Tonight, 15-year-old Carole Ferretti will sit in the left-field stands of Camden Yards stadium, holding a lighted sign with a message for Orioles owner Peter Angelos: "Put Baltimore On Your Chest."
Soon, Mr. Angelos will receive a petition with more than 500 signatures she's collected in her effort to convince him that her suggestion deserves immediate action.
"Baltimore supports this team so well that I just really feel Baltimore should be on the team's jerseys," said Carole, a ninth-grader at Severn River Junior High. She attends about three games a month with her father, Rocco Ferretti.
"I just feel it's important, because Mr. Angelos is so proud of the city that made him famous. And I think it will help him now that he's looking to buy a football team," Carole said. "I think someone would take that [gesture] into consideration."
She has already written Mr. Angelos, but has not received a response from him or anyone else in the Orioles organization.
One look at the shy redhead's room shows that her message comes straight from the heart: Two Orioles pennants adorn the walls, along with nine pictures of Brady Anderson. A scrapbook celebrating his career in Baltimore sits on a bookshelf. Her mother calls it the "Brady Anderson Shrine."
Even Carole's pet hamster has a miniature Orioles pennant on the side of his cage -- and yes, it's an old one that reads "Baltimore Orioles." That he's named Brady is no coincidence, either.
With the noted exception of the Texas Rangers, who display the name of their home state, all other teams proudly display the name of the city they call home, including Boston, as those who attend tonight's game will notice, said Carole. Home uniforms traditionally carry the nickname of the team, as in Yankees for New York and Blue Jays for Toronto.
"Baltimore" was taken off the Orioles' jerseys in 1975. Edward Bennett Williams and Eli Jacobs, both out-of-town owners, failed to put the name back on the uniform. Local ownership brought hope that "Baltimore" would return.
Carole has even thought of a marketing strategy: "If they put Baltimore back, that'll be one more T-shirt, one more hat to sell."
Her idea for putting Baltimore back on the jerseys came late last summer, after she heard a speech about local pride at an Italian-American night at Camden Yards.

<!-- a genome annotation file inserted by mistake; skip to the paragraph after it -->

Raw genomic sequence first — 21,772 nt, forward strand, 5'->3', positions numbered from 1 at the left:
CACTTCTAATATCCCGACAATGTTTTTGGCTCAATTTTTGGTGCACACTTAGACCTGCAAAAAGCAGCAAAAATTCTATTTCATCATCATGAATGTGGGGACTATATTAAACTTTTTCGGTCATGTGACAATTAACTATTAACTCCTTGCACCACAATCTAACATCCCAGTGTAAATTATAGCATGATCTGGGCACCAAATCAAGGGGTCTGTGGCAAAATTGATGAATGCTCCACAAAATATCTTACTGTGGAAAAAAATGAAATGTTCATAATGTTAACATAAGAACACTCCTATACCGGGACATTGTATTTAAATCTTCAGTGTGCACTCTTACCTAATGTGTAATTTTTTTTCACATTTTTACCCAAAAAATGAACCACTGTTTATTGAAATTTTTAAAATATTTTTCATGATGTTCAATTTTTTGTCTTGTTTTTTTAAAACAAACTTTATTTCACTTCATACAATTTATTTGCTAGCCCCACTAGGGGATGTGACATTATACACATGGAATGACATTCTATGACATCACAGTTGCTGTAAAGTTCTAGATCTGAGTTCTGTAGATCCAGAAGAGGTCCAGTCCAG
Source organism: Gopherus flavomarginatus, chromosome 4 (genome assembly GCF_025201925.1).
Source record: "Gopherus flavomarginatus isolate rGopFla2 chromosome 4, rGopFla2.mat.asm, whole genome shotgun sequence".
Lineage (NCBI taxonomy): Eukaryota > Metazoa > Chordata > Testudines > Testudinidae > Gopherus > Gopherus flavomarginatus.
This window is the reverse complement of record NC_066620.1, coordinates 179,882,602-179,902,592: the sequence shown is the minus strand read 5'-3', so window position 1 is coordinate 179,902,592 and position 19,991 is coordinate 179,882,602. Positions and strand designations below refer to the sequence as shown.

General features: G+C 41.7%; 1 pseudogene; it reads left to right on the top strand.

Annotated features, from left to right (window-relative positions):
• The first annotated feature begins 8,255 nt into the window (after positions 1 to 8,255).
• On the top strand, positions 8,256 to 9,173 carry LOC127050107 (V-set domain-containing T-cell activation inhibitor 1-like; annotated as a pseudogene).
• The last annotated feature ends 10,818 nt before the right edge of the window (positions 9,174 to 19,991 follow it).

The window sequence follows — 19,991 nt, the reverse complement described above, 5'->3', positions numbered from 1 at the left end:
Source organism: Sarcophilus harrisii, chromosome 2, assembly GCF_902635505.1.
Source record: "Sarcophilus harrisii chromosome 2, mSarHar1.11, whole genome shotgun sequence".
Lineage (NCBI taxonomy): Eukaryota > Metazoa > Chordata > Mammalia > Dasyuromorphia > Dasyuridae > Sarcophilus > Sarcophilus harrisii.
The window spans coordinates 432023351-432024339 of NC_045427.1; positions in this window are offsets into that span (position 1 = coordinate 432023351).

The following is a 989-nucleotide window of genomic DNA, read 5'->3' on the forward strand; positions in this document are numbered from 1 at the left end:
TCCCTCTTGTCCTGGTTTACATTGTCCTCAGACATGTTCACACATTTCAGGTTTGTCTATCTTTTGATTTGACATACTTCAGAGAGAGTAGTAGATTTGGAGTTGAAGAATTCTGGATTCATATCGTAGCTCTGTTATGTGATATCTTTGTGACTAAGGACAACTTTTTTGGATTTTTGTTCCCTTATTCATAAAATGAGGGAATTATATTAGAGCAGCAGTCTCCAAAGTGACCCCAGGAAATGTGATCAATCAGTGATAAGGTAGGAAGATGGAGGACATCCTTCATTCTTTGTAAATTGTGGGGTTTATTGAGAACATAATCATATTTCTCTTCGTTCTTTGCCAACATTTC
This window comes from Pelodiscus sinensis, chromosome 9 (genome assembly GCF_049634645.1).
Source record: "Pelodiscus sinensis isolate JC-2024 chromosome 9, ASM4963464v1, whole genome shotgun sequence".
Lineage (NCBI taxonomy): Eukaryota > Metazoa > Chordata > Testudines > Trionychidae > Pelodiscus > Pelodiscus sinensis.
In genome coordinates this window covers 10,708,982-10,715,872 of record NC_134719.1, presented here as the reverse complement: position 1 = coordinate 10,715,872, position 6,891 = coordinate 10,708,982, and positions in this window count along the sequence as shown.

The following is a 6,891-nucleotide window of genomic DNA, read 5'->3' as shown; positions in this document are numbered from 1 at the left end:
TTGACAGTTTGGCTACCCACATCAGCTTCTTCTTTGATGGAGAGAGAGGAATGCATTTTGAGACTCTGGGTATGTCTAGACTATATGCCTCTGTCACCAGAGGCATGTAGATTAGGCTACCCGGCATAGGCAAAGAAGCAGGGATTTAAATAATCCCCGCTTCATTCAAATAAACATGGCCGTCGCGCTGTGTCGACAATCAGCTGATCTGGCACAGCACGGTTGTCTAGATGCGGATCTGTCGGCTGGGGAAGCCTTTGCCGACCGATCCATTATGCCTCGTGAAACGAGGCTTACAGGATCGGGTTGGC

Her campaign really started during snow days in February. She wrote Mr. Angelos; the other team owners; Gov. William Donald Schaefer; even the Anne Arundel County Council.
She also prepared a flier, complete with phone numbers so people could call Mr. Angelos' law office and the Orioles office to lobby for the change. Last week, she found herself sitting behind Merry-Go-Round Enterprises co-founder and chairman Leonard "Boogie" Weinglass, who at one time considered being a part-owner of the team. She handed him a flier, too.
Dr. Charles Steinberg, spokesman for the Orioles, said Carole can expect a reply to her letters, but it may take time.
"I know that it's very important to Mr. Angelos and to each of us who works in the front office to see the suggestions that come in from the Orioles' fans," said Dr. Steinberg, in a telephone interview from Minnesota, where the Orioles just finished a three-game stand.
"We try to respond to everybody, but the volume of mail we get is understandably enormous," he said. "If Mr. Angelos has received the letter, I'm sure this young fan will get a thoughtful response."
Whether or not she gets a response, her parents, who contributed $26 in postage and a drawing of a bird, say they are proud of her.
"I want to make it clear that this is not Dad putting her up to it," said Mr. Ferretti, principal of Pasadena Elementary School. "But I thought it was a neat idea, and we encouraged her. We're trying to teach kids in school to write persuasive letters."